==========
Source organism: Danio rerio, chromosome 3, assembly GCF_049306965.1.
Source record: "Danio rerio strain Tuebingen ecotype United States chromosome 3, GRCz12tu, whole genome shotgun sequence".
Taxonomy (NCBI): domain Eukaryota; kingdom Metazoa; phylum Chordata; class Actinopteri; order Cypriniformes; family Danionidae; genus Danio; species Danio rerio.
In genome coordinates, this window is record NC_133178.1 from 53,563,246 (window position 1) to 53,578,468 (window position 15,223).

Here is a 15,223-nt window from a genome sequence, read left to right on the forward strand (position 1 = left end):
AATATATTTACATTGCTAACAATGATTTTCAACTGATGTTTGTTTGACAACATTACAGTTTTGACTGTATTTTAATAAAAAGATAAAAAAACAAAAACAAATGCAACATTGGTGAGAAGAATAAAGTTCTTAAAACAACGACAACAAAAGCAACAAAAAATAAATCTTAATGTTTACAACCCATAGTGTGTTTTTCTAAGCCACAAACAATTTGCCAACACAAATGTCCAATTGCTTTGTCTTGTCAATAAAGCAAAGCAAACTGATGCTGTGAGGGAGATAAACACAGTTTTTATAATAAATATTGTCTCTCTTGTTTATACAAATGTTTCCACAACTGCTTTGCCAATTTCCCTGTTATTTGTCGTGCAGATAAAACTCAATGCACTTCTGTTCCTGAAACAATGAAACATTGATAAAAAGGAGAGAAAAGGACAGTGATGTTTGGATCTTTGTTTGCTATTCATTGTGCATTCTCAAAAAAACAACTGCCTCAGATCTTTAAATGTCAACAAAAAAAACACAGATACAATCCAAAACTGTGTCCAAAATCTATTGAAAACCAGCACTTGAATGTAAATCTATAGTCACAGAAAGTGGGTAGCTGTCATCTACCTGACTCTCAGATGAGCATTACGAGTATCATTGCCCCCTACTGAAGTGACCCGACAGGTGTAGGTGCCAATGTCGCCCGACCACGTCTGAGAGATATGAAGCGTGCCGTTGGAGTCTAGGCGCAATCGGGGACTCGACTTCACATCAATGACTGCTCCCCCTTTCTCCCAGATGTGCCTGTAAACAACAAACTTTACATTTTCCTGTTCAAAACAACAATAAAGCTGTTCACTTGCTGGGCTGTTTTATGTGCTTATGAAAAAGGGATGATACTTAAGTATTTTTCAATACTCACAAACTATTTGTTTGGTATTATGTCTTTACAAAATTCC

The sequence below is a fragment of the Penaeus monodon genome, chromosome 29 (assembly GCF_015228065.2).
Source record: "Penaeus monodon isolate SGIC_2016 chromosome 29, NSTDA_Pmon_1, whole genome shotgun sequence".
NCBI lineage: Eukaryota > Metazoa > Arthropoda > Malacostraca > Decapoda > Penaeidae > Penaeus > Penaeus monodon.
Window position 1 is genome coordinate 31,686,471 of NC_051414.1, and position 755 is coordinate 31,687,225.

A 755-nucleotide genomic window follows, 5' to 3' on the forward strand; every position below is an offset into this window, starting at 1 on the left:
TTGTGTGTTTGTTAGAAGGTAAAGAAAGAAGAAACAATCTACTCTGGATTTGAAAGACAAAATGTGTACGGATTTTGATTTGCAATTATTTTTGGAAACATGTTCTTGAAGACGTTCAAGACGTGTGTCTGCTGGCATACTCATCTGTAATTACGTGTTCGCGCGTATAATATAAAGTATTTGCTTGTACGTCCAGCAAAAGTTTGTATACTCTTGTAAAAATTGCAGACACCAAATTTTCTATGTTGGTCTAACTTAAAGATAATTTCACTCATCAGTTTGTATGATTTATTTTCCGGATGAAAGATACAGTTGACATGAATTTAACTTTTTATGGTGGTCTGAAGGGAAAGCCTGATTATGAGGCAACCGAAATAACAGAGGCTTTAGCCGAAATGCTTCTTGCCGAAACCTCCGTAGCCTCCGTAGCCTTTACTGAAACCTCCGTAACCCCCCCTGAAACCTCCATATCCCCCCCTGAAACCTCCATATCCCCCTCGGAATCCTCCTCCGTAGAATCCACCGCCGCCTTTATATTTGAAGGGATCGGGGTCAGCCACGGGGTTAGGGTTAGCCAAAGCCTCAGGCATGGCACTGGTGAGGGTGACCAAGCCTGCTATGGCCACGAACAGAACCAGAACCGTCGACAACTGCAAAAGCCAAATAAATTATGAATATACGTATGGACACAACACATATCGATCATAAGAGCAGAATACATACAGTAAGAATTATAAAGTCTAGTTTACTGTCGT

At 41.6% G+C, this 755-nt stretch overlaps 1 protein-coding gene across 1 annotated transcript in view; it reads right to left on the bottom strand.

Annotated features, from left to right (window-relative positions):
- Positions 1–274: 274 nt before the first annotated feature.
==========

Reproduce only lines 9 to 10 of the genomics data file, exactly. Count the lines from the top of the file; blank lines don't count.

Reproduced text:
NCBI lineage: Eukaryota > Metazoa > Arthropoda > Malacostraca > Decapoda > Penaeidae > Penaeus > Penaeus monodon.
Window position 1 is genome coordinate 31,686,471 of NC_051414.1, and position 755 is coordinate 31,687,225.